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Jay Scott Posted - 05 Nov 2011 : 16:02:33


Love Jay.
10   L A T E S T    R E P L I E S    (Newest First)
hosfell Posted - 12 Nov 2019 : 00:04:53
I found RJ Rushdoony's commentary on Gospel of John exceptional in defining the intent for "followers of the way":

Also think his commentary on Hebrews-James-Jude is beyond compare:

Best, and only "sermon" way-showers need is from the master himself: Sermon On the Mount:

set-apart way-showers
Jay Scott Posted - 17 Dec 2011 : 11:51:45
A cursory look...

a suffix with the same meaning and properties as -an;

formed from nouns denoting places ( Roman; urban ) or persons ( Augustan ), and now productively forming English adjectives by extension of the Latin pattern. ...the latter sense now extended to membership in social classes, religious denominations, etc., in adjectives formed from various kinds of noun bases ( Episcopalian; pedestrian; Puritan; Republican )

Attached to personal names, it has the additional senses “contemporary with” ( Elizabethan; Jacobean ) or “proponent of” ( Hegelian; Freudian ) the person specified by the noun base.

< Greek -ēnē, feminine of -ēnos, adj. suffix denoting origin or source

Jay Scott.
TomL Posted - 17 Dec 2011 : 03:41:50
Originally posted by Bondservant

What's the Latin root word difference between (Christ)ian and (Christ)ene? I personally prefer to call myself a Christene. Research the difference and find out why there's a difference!

Christene? That's new to me. Do you have any links to share?

Bondservant Posted - 06 Dec 2011 : 18:04:03
What's the Latin root word difference between (Christ)ian and (Christ)ene? I personally prefer to call myself a Christene. Research the difference and find out why there's a difference!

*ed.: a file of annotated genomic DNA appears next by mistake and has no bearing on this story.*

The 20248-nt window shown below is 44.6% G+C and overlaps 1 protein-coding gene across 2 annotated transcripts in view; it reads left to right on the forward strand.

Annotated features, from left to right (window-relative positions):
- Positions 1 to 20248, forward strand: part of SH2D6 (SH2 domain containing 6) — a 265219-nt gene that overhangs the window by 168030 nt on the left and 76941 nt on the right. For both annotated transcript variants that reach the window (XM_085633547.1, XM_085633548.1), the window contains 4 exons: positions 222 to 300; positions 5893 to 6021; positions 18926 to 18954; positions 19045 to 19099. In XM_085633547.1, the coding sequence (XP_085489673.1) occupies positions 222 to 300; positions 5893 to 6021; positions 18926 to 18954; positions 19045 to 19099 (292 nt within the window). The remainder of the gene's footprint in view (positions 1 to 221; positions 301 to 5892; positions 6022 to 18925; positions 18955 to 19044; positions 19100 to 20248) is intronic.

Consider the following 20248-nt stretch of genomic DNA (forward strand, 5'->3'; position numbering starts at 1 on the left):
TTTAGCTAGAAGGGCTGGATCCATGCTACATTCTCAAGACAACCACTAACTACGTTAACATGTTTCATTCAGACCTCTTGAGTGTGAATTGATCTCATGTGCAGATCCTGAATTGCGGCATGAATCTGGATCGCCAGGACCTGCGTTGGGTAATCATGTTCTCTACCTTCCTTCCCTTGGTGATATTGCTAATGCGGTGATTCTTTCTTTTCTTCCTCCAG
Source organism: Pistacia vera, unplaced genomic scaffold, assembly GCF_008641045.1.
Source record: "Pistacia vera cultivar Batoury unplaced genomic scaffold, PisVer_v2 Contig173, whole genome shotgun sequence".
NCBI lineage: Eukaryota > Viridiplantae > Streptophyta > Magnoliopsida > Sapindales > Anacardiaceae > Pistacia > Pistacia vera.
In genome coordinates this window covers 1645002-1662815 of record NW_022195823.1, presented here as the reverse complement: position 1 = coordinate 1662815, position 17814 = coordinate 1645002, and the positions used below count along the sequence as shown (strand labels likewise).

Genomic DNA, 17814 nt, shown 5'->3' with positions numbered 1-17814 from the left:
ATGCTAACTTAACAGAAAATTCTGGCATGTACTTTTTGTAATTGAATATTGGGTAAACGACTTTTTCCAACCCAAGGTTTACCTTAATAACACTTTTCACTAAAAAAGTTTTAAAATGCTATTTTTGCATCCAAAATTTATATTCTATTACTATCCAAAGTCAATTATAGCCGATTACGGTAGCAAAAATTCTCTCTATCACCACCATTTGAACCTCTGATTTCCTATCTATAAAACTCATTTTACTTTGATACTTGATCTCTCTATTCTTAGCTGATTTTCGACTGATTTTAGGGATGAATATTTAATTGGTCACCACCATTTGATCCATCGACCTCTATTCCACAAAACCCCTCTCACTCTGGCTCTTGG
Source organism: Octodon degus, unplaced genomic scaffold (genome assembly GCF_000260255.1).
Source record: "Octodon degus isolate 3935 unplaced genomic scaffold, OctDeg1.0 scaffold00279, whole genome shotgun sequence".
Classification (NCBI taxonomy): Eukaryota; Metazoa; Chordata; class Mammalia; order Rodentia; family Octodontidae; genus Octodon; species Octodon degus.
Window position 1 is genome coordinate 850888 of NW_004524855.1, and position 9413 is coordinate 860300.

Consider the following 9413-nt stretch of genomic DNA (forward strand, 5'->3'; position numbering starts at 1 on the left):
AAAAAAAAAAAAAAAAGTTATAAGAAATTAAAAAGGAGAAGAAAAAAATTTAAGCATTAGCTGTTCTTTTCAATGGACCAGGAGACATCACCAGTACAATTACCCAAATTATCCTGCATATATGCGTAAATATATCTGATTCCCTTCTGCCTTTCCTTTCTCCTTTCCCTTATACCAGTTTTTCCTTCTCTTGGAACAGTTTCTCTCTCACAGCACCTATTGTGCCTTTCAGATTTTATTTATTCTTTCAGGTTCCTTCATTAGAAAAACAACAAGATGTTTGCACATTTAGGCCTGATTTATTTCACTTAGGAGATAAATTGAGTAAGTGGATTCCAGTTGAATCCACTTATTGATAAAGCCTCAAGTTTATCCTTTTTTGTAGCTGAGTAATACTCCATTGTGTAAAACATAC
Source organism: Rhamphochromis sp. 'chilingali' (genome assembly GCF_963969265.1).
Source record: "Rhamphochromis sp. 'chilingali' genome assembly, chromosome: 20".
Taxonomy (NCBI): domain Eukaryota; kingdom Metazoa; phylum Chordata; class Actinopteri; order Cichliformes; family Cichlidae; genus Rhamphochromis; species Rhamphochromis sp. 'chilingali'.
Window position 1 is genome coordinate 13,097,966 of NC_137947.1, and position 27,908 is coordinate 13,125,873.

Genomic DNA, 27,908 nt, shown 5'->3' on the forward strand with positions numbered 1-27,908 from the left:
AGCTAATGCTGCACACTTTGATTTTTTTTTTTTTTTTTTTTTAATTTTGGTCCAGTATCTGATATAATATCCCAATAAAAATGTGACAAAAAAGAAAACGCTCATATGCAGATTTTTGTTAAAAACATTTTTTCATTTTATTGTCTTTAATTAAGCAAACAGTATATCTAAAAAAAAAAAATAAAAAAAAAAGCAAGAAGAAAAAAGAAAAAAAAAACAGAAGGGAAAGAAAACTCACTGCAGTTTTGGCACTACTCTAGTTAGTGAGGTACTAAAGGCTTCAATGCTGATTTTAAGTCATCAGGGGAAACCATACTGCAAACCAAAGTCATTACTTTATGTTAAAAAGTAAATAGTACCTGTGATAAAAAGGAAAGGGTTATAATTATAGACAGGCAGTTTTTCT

Manuel Posted - 30 Nov 2011 : 08:44:45
I remember a friend once shared about forgiveness and reconciliation.

Here is a short and sweet prayer toremember:
TomL Posted - 29 Nov 2011 : 23:23:32
The word "Christian" literally means "Christ-like," or "little-Christ."
AlexBluRhythm Posted - 25 Nov 2011 : 17:01:08
Another approach to defining "Christian" is searching what it meant to be like the disciples who were first called "Christians" in Antioch.
Jay Scott Posted - 16 Nov 2011 : 09:23:12

I'm thinking there are multiple approaches to define "Christian."

One is, how does the Christian Bible define one devoted to it's teachings.
Another is, what is generally the nature of people who call themselves "Christian" today?
And another is, how does today's society generally define "Christian?"
And yet another is, how do you define "Christian?" ...including whether you consider yourself a Christian or not.

Jay Scott.
I. Scriabin Posted - 15 Nov 2011 : 19:41:19
Most who call themselves "Christian" are
trying, to some extent, to live up to the
counsel given in The Book, particularly the
New Testament section of it.

None of us do well at it - temptations are
all around us in Satan's world - yet we
keep on trying as we periodically stumble
and are once again helped to our feet by
our King.

We are learning how easy it is to give in
to actions and behaviors which make us feel
good; and how difficult it is to not harbor
resentments and anger when we perceive that
someone has done us wrong.

Without the Helper we'd be lost...

Manuel Posted - 07 Nov 2011 : 11:14:07
Greetings to all,

One most important action I think is
"First do no harm" It has deep meaning.
For example, "treat others as you would
want to be treated." Then, there are
people which regard actions as legit, not
understanding the impact which they could
have to the welfare of those which just want
to be left alone, while helping others without
asking nothing in return, except praying
to a higher authority that kindness rewards

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